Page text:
4. Negative: I had a horrible day at school. I was having very graphic, very disturbing thoughts about harming people, to the point where I basically refused to go to class, so I got sent to ISS, which is basically detention that takes place during the school day, because I was being insubordinate. Every time I refuse to go to class, I will be sent to ISS, but if I'm honest, I don't really care. I'm tired of dealing with OCD, and I'm tired of hearing other people complain to me about how difficult it is for them to deal with me. Positive: I had a chicken sandwich for dinner, and it was delicious. I also went on a walk, and it was nice. I like the cold weather.
  5. Achievement thread

    Oh, like a garden decoration? Why would you want to eat one of those?
  6. Or you can watch the Charlie Brown Christmas special.
  7. Achievement thread

    You ate a penguin!?
  8. Latest bad worry

    Why not go and see your neice? Even if you don't feel anything, she probably wants to meet you, and you may feel something once you see her.
  9. School

    That must've been awful. My OCD started affecting my schoolwork when I was in 4th grade. It got a little bit better in 6th grade, but towards the end of 7th grade, it got much worse; since then, things have been going downhill. I'm going to do what you said (I'm practicing right now). I'm just getting frustrated, because things that worked earlier this year aren't working now.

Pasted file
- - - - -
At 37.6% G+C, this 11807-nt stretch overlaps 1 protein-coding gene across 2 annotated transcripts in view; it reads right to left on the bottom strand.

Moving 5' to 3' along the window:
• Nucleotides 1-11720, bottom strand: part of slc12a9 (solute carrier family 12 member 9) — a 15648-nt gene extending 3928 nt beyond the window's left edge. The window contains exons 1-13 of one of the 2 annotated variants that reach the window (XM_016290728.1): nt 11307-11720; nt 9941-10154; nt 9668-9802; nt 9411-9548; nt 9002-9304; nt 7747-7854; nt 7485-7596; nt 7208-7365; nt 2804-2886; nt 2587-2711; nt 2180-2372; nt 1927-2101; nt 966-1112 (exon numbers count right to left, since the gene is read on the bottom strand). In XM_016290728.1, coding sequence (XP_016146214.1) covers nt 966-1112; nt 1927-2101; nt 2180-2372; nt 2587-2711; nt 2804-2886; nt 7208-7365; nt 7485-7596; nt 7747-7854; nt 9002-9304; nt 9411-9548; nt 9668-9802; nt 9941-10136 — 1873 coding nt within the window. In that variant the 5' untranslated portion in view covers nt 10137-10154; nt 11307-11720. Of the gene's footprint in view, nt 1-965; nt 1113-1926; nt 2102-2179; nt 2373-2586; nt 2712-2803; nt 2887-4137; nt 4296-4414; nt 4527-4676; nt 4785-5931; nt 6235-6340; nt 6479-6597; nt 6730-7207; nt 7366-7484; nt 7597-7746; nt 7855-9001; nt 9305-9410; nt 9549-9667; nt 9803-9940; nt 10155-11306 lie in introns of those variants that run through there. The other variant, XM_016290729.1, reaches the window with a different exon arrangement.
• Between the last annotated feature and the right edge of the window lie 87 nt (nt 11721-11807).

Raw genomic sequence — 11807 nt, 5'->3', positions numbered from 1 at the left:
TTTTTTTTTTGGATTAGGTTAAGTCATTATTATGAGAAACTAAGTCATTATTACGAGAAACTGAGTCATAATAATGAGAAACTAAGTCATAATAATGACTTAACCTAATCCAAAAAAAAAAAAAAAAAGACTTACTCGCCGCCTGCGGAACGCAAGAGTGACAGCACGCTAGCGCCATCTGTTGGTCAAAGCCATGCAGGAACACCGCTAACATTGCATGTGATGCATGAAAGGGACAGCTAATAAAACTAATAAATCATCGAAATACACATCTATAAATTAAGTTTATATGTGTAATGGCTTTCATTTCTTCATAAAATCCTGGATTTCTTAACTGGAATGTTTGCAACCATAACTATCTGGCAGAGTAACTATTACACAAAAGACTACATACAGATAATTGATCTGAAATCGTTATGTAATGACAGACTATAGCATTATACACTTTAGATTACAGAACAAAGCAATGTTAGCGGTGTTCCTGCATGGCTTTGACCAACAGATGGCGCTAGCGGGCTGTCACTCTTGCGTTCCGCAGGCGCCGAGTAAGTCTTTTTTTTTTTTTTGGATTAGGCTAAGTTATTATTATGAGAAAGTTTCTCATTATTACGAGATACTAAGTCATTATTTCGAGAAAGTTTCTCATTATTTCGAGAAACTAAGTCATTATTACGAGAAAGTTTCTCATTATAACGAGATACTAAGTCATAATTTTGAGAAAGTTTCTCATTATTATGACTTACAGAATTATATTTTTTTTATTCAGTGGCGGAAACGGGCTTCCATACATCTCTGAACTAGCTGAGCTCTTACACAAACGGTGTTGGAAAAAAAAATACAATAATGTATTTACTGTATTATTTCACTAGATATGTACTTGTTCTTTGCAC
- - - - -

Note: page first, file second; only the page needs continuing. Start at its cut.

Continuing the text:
10. School

    Thanks PolarBear. I try to resist engaging with my OCD, but I always end up giving into it. I know that it takes practice and all, but teachers don't wait for you to catch up. It's kind of like one of those "damned if you do, damned if you don't" situations, because when I engage with my OCD, I'm distracted, and if I ignore my OCD, then I can't focus. You said that you've had OCD since you were a teenager, right? Did you have similar problems? How did you deal with it during school?
  11. School

    Yes, that's what I mean. I'm seeing a psychologist at the moment, and he's been helping me with mindfulness meditation. We've been working of breathing exercises for about 3 weeks, now, and they're really helpful when dealing with sensory overload, but not so helpful when I'm trying to focus on class instead of engaging with my OCD.
  12. School

    At school, my OCD is more difficult to deal with because there are triggers everywhere, and I can't exactly get up and play my clarinet in the middle of Algebra, nor can I pull out my cell phone and play solitaire in the middle of Geography. My mom gets upset because she'll get in trouble if I don't go to school, and that's a very valid reason to be upset, but nothing that I've tried to do to handle it works. Writing in my journal doesn't help, and neither does taking a 5-10 minute break from class. Using a stress ball doesn't work, either. Listening to music is beneficial, but those stupid earbuds that I'd have to use hurt my ears. I asked for headphones (you know, the ones that cover your entire ear), but those are pretty expensive, and my mom said that you can't use them during class, anyways. Some people think that I'm making excuses, but I'm having a lot of trouble and I was wondering if any of you had any suggestions.
  13. Positive: I've recently begun seeing a psychologist. Negative: The aforementioned psychologist is my last hope, and I'm starting to think that even he can't help.
  14. Do you think that it could be a side effect of venlafaxine? My doctor prescribed that for me a couple of years ago, and it made everything worse. Hope you're feeling better today.